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Discussion Starter #1
I reattached my SSB antenna to my back stay today. In the past I have twisted the center conductor together with the shield, soldered this, then attached to the back stay with bulldog clamp. Not the best results. Today I only attached the center conductor to the stay and cut shielding back so no contact is made with backstay. Should the shield be in contact with backstay or not? Never seen this mentioned anywhere.
much obliged,
Randy
S/V Nautilus, currently San Carlos, Mexico
 

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Most people do not use coax for their antenna lead, so this question usually isn't applicable. All that is needed is a wire from the coupler to the backstay, and that wire becomes part of the antenna itself. If you use coax, then either connect the shield to the center conductor at both ends, or strip it back at both ends (essentially a single wire). I'd opt for the latter, but I wouldn't use coax at all.

Propagation isn't good right now, so a single test might not tell how the antenna is operating in general.

Mark
 

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There is no shield for cable used for a backstay antenna. Use this:

 

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Discussion Starter #4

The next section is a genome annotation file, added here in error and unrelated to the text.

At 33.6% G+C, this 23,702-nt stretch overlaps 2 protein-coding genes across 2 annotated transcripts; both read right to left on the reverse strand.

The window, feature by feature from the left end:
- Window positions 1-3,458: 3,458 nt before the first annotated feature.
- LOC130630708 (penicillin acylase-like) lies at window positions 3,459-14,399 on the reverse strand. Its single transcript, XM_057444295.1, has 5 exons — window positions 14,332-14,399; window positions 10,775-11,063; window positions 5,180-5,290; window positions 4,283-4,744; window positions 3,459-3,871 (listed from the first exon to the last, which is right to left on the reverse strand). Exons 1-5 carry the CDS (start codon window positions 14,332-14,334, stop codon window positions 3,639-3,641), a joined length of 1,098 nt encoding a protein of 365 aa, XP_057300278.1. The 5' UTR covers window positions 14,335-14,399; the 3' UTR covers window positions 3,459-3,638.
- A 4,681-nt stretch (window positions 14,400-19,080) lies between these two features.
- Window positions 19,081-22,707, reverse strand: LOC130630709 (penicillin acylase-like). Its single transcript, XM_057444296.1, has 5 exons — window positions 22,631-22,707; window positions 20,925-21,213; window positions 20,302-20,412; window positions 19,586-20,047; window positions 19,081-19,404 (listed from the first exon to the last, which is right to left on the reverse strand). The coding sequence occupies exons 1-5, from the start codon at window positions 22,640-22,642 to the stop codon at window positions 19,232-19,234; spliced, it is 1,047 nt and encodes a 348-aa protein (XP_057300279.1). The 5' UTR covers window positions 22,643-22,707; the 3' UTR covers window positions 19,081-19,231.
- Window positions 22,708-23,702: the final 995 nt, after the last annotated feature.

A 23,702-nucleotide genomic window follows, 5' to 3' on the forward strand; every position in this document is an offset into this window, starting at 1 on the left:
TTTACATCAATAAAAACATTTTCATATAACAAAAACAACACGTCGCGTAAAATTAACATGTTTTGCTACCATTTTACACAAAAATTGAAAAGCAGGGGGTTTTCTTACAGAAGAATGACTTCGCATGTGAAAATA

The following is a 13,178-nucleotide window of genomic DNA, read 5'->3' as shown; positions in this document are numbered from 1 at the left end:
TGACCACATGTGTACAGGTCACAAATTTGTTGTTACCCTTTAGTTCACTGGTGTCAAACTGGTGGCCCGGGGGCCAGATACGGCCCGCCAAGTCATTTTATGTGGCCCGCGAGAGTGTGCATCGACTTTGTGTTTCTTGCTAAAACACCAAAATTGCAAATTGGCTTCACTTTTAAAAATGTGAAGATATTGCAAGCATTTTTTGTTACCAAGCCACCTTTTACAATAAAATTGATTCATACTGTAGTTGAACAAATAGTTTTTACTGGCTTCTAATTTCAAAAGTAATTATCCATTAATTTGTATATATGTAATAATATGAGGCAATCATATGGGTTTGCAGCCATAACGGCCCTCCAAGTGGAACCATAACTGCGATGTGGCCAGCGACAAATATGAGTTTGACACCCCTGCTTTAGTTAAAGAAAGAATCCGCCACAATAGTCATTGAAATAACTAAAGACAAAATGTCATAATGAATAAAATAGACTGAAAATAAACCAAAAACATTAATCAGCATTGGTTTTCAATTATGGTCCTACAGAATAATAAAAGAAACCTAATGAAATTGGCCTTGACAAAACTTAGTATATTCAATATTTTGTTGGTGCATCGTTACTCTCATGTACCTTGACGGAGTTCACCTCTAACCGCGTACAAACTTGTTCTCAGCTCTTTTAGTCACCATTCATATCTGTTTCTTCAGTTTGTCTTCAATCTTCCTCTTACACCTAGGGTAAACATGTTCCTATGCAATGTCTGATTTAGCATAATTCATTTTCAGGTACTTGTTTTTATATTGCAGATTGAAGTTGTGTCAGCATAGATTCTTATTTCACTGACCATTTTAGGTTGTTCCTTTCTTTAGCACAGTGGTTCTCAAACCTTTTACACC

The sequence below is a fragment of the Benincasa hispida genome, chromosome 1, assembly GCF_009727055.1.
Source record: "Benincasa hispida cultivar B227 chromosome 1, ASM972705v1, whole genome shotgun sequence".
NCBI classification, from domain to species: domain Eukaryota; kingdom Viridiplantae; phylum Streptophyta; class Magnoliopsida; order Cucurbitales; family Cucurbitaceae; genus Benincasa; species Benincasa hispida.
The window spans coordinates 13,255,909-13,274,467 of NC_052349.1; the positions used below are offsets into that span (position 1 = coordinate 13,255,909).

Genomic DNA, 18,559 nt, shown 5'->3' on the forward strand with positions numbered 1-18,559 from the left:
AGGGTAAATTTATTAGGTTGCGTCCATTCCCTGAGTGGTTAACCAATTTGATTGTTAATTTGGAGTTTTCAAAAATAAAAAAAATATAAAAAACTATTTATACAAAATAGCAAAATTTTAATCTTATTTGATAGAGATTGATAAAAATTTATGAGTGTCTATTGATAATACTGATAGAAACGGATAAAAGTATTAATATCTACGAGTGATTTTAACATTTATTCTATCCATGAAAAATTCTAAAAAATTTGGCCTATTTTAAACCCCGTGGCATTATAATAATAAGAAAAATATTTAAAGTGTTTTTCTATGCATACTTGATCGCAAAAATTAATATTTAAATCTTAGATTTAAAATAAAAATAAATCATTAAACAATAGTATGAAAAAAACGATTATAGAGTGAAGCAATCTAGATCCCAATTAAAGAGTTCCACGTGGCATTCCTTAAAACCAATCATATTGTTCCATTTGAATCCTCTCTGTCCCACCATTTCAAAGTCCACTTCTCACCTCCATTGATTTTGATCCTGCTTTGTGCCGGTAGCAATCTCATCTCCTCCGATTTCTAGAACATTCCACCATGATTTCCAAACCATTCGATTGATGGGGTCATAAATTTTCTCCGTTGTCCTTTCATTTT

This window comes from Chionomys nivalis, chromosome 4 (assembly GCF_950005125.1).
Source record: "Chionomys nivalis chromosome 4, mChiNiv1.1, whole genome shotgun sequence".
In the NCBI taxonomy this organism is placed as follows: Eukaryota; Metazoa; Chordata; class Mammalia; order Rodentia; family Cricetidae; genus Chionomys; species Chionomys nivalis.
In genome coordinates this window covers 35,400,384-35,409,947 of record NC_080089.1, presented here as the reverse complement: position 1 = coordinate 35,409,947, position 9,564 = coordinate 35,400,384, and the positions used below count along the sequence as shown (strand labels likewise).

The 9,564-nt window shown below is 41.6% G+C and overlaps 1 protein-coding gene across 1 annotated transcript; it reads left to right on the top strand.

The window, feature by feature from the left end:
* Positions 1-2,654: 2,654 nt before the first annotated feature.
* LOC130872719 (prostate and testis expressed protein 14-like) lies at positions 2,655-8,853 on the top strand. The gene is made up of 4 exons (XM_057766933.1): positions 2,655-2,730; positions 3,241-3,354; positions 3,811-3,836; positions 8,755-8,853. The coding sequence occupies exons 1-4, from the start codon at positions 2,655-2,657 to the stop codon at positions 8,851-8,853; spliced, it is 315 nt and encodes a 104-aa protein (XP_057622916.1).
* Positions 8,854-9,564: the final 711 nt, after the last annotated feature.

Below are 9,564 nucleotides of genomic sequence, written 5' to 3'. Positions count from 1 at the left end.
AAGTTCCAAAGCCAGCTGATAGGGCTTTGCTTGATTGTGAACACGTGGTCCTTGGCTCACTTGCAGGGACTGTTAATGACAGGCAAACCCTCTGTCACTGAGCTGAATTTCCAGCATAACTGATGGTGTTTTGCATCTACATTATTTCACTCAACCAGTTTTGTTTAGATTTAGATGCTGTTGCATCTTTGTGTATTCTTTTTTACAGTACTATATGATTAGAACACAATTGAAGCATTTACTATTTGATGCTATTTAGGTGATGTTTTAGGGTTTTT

Most people do not use coax for their antenna lead, so this question usually isn't applicable. All that is needed is a wire from the coupler to the backstay, and that wire becomes part of the antenna itself. If you use coax, then either connect the shield to the center conductor at both ends, or strip it back at both ends (essentially a single wire). I'd opt for the latter, but I wouldn't use coax at all.

Propagation isn't good right now, so a single test might not tell how the antenna is operating in general.

Mark
Thanks so much Mark. This is as I expected but often one must wade through the “Zen” of making it too complicated and return to basics.
Randy
 

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Just in case this isn't known, the length of the wire from the coupler to the backstay antenna, plus the length of the antenna is an important measurment for an SSB. I offer it, in the event someone just threw a random amount of coax at it.
 

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For a long wire antenna using a backstay, the length doesn't really matter much. One would ideally like to avoid 1/2 wavelengths of the bands they are interested in, but this isn't very adjustable with a backstay already cut and a coupler wire that should be as short and straight as possible. It would be better to be at a 1/2 wavelength than have a 10' coil of extra wire between the coupler and antenna, for example.

Mark
 
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